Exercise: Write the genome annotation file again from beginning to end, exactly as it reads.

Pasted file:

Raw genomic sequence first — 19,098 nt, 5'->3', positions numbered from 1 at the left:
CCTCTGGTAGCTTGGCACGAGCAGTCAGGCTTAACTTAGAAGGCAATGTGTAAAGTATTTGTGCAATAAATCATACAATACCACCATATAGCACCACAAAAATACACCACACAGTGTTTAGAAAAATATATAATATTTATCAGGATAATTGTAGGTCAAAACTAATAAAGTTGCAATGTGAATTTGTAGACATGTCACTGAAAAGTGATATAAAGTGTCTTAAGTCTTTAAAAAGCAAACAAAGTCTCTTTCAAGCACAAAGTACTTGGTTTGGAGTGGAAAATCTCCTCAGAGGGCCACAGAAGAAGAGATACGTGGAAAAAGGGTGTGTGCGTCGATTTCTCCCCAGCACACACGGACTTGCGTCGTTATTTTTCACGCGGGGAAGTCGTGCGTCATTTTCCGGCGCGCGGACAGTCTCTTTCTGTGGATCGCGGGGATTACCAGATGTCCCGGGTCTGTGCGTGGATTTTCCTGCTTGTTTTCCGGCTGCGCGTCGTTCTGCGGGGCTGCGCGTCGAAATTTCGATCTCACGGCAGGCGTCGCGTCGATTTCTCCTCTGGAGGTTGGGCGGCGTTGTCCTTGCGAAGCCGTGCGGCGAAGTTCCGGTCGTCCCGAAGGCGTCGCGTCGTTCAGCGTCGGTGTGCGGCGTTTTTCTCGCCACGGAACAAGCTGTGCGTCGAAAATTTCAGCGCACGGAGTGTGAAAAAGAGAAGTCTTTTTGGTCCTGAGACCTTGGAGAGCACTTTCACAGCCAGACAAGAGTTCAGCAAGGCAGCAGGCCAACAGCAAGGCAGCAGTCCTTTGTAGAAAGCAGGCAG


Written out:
Raw genomic sequence first — 19,098 nt, 5'->3', positions numbered from 1 at the left:
CCTCTGGTAGCTTGGCACGAGCAGTCAGGCTTAACTTAGAAGGCAATGTGTAAAGTATTTGTGCAATAAATCATACAATACCACCATATAGCACCACAAAAATACACCACACAGTGTTTAGAAAAATATATAATATTTATCAGGATAATTGTAGGTCAAAACTAATAAAGTTGCAATGTGAATTTGTAGACATGTCACTGAAAAGTGATATAAAGTGTCTTAAGTCTTTAAAAAGCAAACAAAGTCTCTTTCAAGCACAAAGTACTTGGTTTGGAGTGGAAAATCTCCTCAGAGGGCCACAGAAGAAGAGATACGTGGAAAAAGGGTGTGTGCGTCGATTTCTCCCCAGCACACACGGACTTGCGTCGTTATTTTTCACGCGGGGAAGTCGTGCGTCATTTTCCGGCGCGCGGACAGTCTCTTTCTGTGGATCGCGGGGATTACCAGATGTCCCGGGTCTGTGCGTGGATTTTCCTGCTTGTTTTCCGGCTGCGCGTCGTTCTGCGGGGCTGCGCGTCGAAATTTCGATCTCACGGCAGGCGTCGCGTCGATTTCTCCTCTGGAGGTTGGGCGGCGTTGTCCTTGCGAAGCCGTGCGGCGAAGTTCCGGTCGTCCCGAAGGCGTCGCGTCGTTCAGCGTCGGTGTGCGGCGTTTTTCTCGCCACGGAACAAGCTGTGCGTCGAAAATTTCAGCGCACGGAGTGTGAAAAAGAGAAGTCTTTTTGGTCCTGAGACCTTGGAGAGCACTTTCACAGCCAGACAAGAGTTCAGCAAGGCAGCAGGCCAACAGCAAGGCAGCAGTCCTTTGTAGAAAGCAGGCAG